You and the Law
In many cases, a personís first encounter with the Law comes when they are unexpectedly thrust into a situation requiring their participation in a legal action. The following is not intended to be a complete guide to the law or advice in handling any particular legal situation. Do not act upon the following in any way. Instead, if you encounter a legal problem, seek the advice of a competent attorney. The following is for informational purposes only.
Origins of American Law
Much of the law in the United States of America is based upon the "common law" of England. Common law is simply ancient principles of law that developed through society and gradually refined through decisions of the courts and legislative acts. Both our criminal law and civil law have origins in common law, some of which has remained unchanged for generations.
Criminal actions are brought by or in the name of the United States of America or a state governing body. Criminal law is distinguishable from civil law by the potential for a defendant to be punished by imprisonment and fines and the defendantís right to be convicted only when the evidence is certain beyond a reasonable doubt. Certain special Constitutional Rights also are implicated in criminal cases, notably a defendantís right not to give evidence against himself or be required to present any defense in court. Most attorneys will advise their clients not to participate in police interrogations, consent to searches or voluntarily waive any right without the benefit of the advice of or presence of an attorney.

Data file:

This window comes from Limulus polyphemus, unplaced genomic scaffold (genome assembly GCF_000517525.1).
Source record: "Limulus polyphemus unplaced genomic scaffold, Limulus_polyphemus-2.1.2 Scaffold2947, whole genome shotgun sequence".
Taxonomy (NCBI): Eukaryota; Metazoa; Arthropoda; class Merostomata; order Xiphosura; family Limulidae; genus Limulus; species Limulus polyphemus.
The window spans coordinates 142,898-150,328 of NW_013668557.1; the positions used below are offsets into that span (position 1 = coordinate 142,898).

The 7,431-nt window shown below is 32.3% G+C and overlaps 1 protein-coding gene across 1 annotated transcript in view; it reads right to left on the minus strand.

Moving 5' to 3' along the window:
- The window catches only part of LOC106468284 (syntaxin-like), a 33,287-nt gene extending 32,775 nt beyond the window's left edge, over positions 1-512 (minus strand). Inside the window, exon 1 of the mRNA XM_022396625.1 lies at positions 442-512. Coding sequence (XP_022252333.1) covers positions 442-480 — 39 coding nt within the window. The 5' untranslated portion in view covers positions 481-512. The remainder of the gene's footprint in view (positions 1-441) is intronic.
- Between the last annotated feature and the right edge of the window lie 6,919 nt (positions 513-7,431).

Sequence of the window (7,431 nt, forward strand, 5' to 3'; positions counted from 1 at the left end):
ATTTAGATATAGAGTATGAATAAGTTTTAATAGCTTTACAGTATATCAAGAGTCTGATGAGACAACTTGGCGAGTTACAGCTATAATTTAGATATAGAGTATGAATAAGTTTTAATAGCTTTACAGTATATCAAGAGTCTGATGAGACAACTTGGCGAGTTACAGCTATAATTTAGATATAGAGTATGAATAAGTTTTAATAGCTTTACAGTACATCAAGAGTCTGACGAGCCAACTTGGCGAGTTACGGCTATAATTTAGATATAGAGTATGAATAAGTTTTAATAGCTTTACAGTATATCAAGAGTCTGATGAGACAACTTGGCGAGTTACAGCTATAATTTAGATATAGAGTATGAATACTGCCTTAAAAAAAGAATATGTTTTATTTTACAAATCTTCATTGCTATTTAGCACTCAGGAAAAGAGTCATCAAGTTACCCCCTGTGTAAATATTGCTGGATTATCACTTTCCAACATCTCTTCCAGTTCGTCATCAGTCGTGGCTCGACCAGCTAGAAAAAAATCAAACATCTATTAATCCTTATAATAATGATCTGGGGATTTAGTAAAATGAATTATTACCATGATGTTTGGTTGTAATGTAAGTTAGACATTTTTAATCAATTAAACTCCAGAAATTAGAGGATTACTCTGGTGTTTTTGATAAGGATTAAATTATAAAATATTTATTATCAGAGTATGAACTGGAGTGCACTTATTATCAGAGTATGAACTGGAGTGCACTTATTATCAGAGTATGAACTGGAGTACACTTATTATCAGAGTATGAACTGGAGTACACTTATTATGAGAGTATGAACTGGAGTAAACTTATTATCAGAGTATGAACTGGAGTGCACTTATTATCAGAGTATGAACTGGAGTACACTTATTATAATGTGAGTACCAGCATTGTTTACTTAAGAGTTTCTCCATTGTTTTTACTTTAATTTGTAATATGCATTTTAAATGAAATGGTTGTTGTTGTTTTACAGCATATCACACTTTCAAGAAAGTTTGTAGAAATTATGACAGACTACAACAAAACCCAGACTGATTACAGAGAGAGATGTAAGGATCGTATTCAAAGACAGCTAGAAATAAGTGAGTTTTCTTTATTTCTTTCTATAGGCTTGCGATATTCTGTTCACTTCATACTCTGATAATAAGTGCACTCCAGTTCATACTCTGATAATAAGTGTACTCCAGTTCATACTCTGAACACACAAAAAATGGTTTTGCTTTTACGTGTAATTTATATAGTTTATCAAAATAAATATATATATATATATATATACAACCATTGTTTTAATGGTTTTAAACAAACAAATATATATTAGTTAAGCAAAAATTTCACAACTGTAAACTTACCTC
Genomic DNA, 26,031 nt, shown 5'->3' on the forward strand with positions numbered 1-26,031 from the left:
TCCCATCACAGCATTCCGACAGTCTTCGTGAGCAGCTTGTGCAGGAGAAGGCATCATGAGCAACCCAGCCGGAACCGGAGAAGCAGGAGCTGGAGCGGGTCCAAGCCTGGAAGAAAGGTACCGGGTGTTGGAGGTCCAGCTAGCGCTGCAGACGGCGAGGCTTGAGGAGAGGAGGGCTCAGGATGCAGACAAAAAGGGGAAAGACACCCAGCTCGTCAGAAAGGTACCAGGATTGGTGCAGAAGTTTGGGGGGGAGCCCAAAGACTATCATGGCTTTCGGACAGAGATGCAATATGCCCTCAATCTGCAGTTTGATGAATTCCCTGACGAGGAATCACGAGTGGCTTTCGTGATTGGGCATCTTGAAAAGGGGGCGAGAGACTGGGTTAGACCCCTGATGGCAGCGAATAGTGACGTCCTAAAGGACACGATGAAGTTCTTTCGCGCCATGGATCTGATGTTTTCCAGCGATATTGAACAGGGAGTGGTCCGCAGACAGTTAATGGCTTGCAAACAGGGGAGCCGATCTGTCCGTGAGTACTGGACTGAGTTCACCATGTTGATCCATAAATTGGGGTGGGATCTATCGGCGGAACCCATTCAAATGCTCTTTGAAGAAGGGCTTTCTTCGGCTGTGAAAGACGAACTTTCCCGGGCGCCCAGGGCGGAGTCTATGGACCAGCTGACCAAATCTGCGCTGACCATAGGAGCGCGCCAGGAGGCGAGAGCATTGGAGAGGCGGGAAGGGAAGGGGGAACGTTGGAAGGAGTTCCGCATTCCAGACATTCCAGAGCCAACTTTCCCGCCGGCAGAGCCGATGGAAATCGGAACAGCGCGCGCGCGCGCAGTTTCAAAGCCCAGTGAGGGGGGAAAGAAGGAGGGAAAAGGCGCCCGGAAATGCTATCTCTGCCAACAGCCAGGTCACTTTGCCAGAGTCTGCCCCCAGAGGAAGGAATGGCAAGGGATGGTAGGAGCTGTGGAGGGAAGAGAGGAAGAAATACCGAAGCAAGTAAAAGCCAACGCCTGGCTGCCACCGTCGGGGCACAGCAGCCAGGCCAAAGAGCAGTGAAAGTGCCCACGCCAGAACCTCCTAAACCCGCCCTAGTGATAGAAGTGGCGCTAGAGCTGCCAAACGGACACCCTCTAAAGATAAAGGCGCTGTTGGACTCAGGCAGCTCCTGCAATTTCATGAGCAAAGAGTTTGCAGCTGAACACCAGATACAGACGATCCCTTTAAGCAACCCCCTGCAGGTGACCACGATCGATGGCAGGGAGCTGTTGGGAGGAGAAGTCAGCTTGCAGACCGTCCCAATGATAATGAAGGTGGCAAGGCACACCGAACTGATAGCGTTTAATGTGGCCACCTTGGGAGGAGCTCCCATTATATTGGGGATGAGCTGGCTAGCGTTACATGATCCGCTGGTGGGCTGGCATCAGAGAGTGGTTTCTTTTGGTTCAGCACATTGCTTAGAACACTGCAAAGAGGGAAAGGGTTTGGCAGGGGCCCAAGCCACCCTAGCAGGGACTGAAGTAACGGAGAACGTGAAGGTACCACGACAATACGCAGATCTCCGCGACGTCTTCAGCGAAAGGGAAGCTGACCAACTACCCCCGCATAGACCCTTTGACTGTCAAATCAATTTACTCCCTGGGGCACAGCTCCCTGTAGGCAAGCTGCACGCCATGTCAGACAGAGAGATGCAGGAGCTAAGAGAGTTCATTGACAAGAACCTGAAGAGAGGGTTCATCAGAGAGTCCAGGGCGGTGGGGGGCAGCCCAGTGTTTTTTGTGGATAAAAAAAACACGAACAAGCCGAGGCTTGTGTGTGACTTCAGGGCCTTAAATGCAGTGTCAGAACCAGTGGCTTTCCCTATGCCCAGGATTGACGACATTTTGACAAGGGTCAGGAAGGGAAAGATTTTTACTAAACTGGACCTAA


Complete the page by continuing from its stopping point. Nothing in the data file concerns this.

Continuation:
Civil cases begin with the parties equally situated, neither having those rights attendant to criminal cases. The standard of proof is one of simply a preponderance (meaning one side having a greater weight than the other). In other words, a party to a civil case typically need only prove his case to a greater likelihood rather than some absolute degree of proof.
In both civil and criminal cases, questions of facts are generally reserved for a jury while questions of law are decided by a judge. In most legal systems outside the United States, parties do not have a right to a jury. Some countries however have systems that incorporate "lay judges" in a panel of judges sitting on a case.
Courts of the United States of America
Trials in our Federal Court system are typically conducted at the District Court level. Each state is divided into geographical districts appropriate to the size and population. For example, West Virginia is divided into two districts, the Southern District of West Virginia and the Northern District of West Virginia. Appellate matters are pursued through circuit courts. In our case, the Fourth Circuit Court of Appeals, www.ca4.uscourts.gov, headquartered in Richmond, Virginia. Further appeals can be made to the United States Supreme Court. www.supremecourtus.gov
Misdemeanor criminal offenses and small civil claims are typically addressed by municipal courts or county magistrate courts. More serious litigation, both civil and criminal, is performed by way of circuit court trials. The circuit courts of West Virginia are organized by geographical circuits. To learn more about the Circuit Court in your jurisdiction click here. www.state.wv.us/wvsca/circuits/map.htm
Appeals from verdicts or decisions from the circuit courts may be taken to the West Virginia Supreme Court of Appeals. www.state.wv.us/wvsca In certain instances, further appeals may be taken through the federal courts.
The decision to proceed to court with or without an attorney is usually based on the litigantís ability to pay for legal services, the complexity or simplicity of the case, and confidence in your individual ability. For more information on pro se litigation (representing yourself), more information may be found at www.state.wv.us/wvsca/ProSe/newself_help4.htm
Should you decide to proceed with the assistance of an attorney, select someone with whom you can easily communicate, understands your case and you feel will vigorously and competently pursue your interests.